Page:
Yet Another Big Public Transport Report: We Need Action, Not Words


Yet another big report into Auckland’s public transport is out today. It’s, as usual, got some great ideas, but it’s time to actually start seeing some action, especially when funding and government policy doesn’t seem to be overly welcoming for great ideas right now.rail

ARTA released a draft Auckland Regional Public Transport Plan for public consultation and it calls for a significant increase in investment in public transport over the next decade and beyond.

ARTA’s General Manager, Strategy and Planning, Peter Clark. says ARTA recognises that there will always be limitations on the amount of public funds that are available for transport initiatives and the need to prioritise how those funds will best be spent. “For this reason, the plan includes a set of policies aimed at guiding the prioritisation process. ARTA has also taken steps to ensure that the proposals contained in this plan will deliver economic benefits that justify investment.

He lists key priorities for ARTA in the next stage of developing the region’s public transport system include;

  • an integrated network of services that makes interchange between and within modes, easy;
  • an integrated system of fares and ticketing,
  • a competitive and efficient market for public transport services
  • an optimal allocation of risk between operators and ARTA and a consistent and integrated approach to the provision of commercial services

That’s all pretty much buzz words. But it’s worth taking the time to take in the full document which can be found here

The timetable for public consultation and release of the final Auckland RPTP is: 18th November 2009 - Draft RPTP released for consultation 24th December 2009 - Submissions close 15th -19th February 2010 - Public Hearings will occur April 2010 - Auckland RPTP launched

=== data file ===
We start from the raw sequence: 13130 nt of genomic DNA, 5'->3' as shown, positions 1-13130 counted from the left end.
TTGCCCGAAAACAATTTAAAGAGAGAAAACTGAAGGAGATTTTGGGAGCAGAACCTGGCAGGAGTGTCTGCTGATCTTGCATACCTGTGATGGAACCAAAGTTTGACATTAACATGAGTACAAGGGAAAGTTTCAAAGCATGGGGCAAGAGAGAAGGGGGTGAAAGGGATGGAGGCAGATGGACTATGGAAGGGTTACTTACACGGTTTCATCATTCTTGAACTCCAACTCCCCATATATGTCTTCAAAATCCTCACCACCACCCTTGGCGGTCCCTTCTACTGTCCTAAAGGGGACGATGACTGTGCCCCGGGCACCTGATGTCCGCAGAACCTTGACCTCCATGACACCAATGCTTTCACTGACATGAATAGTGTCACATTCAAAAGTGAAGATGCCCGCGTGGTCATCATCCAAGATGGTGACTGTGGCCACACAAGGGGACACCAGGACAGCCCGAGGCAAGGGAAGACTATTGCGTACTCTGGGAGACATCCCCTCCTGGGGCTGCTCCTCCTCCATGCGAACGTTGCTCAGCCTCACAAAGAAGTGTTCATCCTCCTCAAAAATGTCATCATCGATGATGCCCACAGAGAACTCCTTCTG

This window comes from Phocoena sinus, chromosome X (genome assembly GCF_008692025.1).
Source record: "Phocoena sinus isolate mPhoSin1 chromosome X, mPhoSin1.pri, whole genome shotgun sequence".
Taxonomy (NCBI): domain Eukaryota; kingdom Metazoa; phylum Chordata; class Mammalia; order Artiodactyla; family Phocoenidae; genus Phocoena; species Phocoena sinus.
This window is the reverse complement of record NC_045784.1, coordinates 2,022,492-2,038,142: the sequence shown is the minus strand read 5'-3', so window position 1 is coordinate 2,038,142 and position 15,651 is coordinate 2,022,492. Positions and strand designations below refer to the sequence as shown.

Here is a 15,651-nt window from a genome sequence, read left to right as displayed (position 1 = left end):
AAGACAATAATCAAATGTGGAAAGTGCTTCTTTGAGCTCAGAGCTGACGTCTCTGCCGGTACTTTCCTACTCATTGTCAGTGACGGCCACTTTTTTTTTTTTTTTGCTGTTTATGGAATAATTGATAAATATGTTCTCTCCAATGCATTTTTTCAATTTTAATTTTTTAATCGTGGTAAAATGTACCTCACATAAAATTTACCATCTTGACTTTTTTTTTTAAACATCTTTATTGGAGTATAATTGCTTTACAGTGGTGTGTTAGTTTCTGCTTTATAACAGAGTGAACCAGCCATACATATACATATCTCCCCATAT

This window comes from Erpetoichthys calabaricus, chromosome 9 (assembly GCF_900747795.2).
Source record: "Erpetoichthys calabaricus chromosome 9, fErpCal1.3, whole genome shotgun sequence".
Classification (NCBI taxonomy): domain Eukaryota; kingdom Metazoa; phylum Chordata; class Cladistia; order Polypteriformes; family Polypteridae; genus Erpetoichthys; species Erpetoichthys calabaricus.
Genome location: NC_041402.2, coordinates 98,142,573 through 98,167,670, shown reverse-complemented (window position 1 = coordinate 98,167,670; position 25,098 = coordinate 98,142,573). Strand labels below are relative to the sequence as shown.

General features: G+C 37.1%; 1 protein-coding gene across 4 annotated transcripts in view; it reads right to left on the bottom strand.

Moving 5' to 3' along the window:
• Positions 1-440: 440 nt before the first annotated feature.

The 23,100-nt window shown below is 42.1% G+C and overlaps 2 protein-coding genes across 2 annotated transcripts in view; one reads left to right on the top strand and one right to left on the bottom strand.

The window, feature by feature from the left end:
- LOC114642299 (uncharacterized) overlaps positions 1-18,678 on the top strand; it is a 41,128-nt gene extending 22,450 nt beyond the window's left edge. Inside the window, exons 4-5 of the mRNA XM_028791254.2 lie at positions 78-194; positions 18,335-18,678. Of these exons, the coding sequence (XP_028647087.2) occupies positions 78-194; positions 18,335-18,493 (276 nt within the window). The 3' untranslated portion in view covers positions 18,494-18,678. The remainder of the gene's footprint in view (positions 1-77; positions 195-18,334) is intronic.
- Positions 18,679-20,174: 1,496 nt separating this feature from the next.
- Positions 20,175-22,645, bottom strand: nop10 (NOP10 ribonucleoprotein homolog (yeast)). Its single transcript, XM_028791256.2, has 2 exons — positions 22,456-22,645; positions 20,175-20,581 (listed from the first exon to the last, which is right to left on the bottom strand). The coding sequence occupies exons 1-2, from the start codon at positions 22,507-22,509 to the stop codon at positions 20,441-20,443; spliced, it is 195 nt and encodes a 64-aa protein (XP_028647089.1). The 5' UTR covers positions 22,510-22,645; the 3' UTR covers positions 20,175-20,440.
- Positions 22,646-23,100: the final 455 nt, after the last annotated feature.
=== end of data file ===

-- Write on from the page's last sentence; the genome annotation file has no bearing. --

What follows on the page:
Written submissions can be made via [email protected] or




  1. jarbury says:

    I can confirm that there’s nothing in this plan I haven’t seen before.

    I can’t see how it’s any different from the Auckland Transport Plan or the Auckland Transport Programme.

  2. Jon R says:

    I am still amazed at the circus forced on regional councils to do these types of reports… and then more reports to confirm reports (and so on and so on ….).

    How come France, Switzerland and Germany do not have to do these, this often? Why is it they actually have good transport networks? Is it related to the number of reports? Less reports = more action?

    In my 9 years in Switzerland, I never heard of continous reports. I only saw building of new rail, tram and bus networks.

  3. Jon C says:

    Yes it’s very exhausting. How many reports saying the same does one need! In fact saying the same thing over and over for decades!

  4. Andrew says:

    I guess each successive report and plan is produced to convince yet another set of masters?

  5. Luke says:

    I think the telling part as to why this is so unoriginal is in Rabin Rabindrans foreword where he talks about Joyce reviewing the PTMA, so any areas that may be affected by the review have been left out.
    Also any serious use of the PTMA powers would require a bit of money to sort the current mess of services out, and that would not be forthcoming from NZTA in the current climate.
    Hence the disappointment.

  6. Cambennett says:

    All ARTA can do at the moment is write reports. The lack of action comes from a lack of central government funding. We still have not had funding confirmed for electric trains,and we’ve seen operating cash for rail slashed recently how hard to you think it will be to get money for anything else. This government will provide funding for electric trains and that’s it. Nothing in this report (CDB loop etc) will be funded by this government no matter how long they are in power you can bank on that.

  7. jarbury says:

    You hit the nail on the head Luke. My submission will basically be along the lines of “you guys fought like nuts to get these powers in the PTMA, Joyce hasn’t repealed those bits yet, take advantage of them while you can!”

    I must admit I’m getting a bit of “submission fatigue” with all these plans & strategies.


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